When it emerged a few weeks back that Dalian Wanda was considering to buy Dick Clark Productions for $1 billion, it seemed like an odd arrangement. One is a Chinese mall developer founded by a former Army officer while the other produces live events for television after rising to prominence under a radio disc jockey turned dance show host.
However, the success of China’s richest man and America’s oldest teenager might have been built in some part by the same unscrupulous method, bribery, or as it was known in Clark’s heyday — payola.
Paying to Convert Public Assets into Private Gain
Wang Jianlin’s Dalian Wanda Commercial Properties announced last week that it had fired Leng Chuanjin, the former general manager of Wanda’s operation in its home city of Dalian, in Liaoning province for allegedly bribing local officials to provide special treatment for Wanda, according to an account in the South China Morning Post.
The dismissal came after Leng and another Wanda employee (who has since retired) allegedly paid RMB 300,000 (now $45,000) to Jin Cheng, then the party boss of Dalian’s Xigang district in return for assisting Wanda in business operations and corporate restructuring efforts. That restructuring included the district selling its stake in Wanda to a group controlled by Wang, freeing the property developer to become a private, joint-stock operation.
The alleged bribe was brought to light during Jin’s trial in which the former party boss was found guilty of taking more than RMB 17 million in bribes and sentenced to 13 years in jail.
Jin presided over the decision to sell the district’s stake in Wanda in 2007, and Leng reportedly transferred the bribes to him in 2008 and 2009.
Jin took the money in two batches – 100,000 yuan in 2008 and the rest a year later. Originally founded as a state-owned residential developer in 1988, by 2007 Wanda had already opened its department store chain after branching out into the retail mall business in 2000. By 2006 the company had malls operating in several mainland cities, and by the end of 2015 the developer had opened 133 Wanda Plaza malls across China, and had compiled assets of RMB 90.3 billion and annual revenue of RMB 51.2 billion, according to its website.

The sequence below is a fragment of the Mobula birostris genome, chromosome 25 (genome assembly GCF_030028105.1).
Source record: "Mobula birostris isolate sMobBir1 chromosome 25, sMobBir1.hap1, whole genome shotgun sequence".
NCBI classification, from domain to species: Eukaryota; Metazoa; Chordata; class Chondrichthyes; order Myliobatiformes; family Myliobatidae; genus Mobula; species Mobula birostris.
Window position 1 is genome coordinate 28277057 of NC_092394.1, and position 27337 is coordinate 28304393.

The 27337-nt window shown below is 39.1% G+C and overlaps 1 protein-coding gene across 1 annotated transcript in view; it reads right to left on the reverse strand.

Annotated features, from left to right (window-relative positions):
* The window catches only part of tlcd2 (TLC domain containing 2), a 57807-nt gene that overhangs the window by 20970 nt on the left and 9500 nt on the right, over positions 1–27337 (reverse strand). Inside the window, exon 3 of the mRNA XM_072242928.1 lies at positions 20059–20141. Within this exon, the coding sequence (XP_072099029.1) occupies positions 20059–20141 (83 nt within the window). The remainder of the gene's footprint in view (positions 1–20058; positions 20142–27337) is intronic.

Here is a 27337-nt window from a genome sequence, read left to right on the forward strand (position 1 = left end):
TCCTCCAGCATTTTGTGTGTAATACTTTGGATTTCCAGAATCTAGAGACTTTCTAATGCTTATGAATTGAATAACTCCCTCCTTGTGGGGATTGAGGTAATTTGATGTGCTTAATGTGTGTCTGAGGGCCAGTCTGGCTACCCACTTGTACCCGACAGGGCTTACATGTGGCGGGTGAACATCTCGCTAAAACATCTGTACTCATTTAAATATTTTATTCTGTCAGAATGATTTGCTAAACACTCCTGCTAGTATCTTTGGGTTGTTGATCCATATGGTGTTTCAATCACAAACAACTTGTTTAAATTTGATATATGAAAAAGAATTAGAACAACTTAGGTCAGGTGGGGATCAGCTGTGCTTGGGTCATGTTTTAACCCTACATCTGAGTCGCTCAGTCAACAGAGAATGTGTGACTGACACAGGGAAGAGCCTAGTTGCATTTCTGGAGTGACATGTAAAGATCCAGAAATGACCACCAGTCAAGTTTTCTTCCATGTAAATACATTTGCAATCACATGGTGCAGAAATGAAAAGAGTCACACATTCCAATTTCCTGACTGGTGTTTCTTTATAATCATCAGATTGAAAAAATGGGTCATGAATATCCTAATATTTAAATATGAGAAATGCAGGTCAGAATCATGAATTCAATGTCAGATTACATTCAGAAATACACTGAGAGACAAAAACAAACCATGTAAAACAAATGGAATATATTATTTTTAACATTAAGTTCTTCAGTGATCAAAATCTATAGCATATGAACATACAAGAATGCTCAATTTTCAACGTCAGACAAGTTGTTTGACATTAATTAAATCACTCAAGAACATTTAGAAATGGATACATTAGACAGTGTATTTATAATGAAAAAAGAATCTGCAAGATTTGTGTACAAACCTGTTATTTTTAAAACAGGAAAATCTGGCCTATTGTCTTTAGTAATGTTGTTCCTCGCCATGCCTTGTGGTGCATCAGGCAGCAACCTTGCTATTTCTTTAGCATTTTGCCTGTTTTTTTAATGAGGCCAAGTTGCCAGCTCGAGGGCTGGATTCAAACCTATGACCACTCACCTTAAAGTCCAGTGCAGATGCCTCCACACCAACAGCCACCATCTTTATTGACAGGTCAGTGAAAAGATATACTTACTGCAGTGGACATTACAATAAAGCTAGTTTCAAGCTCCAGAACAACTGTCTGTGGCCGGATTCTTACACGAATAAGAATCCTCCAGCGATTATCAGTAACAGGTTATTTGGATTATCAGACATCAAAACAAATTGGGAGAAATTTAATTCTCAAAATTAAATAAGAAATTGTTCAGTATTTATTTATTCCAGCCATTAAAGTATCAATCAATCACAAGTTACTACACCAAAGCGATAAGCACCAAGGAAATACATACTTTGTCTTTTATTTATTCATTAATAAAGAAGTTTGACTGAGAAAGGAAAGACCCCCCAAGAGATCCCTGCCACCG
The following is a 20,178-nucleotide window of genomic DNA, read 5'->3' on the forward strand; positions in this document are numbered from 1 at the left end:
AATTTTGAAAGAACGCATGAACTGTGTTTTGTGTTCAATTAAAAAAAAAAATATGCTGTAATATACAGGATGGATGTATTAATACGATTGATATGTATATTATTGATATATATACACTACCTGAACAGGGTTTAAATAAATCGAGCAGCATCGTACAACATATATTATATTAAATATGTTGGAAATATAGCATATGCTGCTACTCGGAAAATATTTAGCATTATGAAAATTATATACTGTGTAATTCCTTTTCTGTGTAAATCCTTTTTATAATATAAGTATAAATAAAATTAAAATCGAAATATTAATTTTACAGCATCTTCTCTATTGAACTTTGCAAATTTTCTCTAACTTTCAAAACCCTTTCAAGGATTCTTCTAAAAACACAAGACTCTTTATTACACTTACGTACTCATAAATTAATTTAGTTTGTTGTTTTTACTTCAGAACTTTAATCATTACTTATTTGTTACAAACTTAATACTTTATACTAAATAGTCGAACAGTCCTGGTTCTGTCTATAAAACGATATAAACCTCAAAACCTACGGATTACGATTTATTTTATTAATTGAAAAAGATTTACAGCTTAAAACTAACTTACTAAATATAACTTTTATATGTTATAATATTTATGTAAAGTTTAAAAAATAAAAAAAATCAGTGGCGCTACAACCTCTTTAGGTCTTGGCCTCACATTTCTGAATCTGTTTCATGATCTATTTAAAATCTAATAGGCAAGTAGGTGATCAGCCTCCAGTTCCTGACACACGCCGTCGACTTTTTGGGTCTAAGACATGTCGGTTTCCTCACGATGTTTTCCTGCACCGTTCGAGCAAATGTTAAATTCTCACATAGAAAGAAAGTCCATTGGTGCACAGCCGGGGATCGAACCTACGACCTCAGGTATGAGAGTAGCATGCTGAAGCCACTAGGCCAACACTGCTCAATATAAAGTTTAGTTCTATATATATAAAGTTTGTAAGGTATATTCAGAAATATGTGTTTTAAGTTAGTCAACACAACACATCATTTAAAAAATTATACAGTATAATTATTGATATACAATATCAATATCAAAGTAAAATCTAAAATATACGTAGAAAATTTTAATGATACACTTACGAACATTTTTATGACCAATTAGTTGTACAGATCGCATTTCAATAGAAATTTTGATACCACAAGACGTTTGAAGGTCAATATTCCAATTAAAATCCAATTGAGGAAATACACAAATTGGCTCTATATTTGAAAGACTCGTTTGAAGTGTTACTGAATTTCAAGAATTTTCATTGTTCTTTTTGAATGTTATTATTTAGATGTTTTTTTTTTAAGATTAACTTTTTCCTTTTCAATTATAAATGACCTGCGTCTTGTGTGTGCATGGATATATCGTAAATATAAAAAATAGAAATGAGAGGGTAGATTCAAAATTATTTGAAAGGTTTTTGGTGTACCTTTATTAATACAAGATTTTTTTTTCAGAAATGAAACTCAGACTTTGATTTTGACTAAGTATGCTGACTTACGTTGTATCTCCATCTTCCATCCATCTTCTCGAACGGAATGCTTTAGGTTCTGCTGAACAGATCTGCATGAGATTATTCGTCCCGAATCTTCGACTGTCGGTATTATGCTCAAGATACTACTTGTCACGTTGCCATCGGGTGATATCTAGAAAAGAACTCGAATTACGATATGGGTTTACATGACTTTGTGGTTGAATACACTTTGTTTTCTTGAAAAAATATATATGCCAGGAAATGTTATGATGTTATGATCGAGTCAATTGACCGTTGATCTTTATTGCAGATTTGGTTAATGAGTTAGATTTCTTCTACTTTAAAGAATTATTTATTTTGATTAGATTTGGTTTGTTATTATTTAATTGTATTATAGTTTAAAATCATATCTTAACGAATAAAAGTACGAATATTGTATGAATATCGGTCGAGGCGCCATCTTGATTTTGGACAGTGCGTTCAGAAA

Wanda, which has made Wang into China’s richest man, has stated that it was unaware of the dodgy deal with local officials until it was uncovered in the press, and said that Leng was dismissed from the company for his actions, and that his stake in the developer had been frozen, with the accused now-former employee also not to receive dividends from his shareholding.
In hearing the case against Jin, the Benxi Intermediate People’s Court in Dalian did not accuse Wanda or Wang — who is known for running his company with military precision — of any wrongdoing in the case, according to documents obtained by the SCMP.
Keeping the Chinese Government Close
Wang has stated Wanda’s company policy is: “Stay close to the government and distant from politics.” And while none of China’s most notable politicians have a stake in the conglomerate, the New York Times reported several of their relatives and business associates do own Wanda shares.
Earlier this year the newspaper revealed President Xi Jinping’s sister, Qi Qiaoqiao, and her husband Deng Jiagui had been among Wanda’s early investors via Qinchuan Dadi Investment. Ownership of the firm was transferred to business associate Xu Zaisheng in October of 2013.
The niece of Wang Zhaoguo, vice-chairman of the National People’s Congress from 2003 to 2013, has $648 million worth of shares in Dalian Wanda Commercial Properties while former Prime Minister Wen Jiabao’s son and daughter also have connections to Wanda.
There is no evidence any of the politicians whose relatives and business associates own shares benefited in any way, nor did they assist Wanda with any government dealings. Wang has also remained steadfast in his stance that his firm did not need bribes to be successful.
It’s a fact that China’s economy is government-led, and the real estate industry depends on approvals, so if you say you can ignore the government in this business, I’d say that’s impossible,” the retail tycoon claimed in a state television interview earlier in 2016. “I’d say it’s hypocritical and fake to say that. … But at the same time, for example, we don’t pay bribes.”
Joe Shanghai says
Wang and ANYone of consequence pays bribes here in China. ABSOLUTELY NO exceptions. I’m sure they used several intermediaries/bagmen, but they paid, NO question about it. It’s not just the Chinese system, it is their culture – it will never change.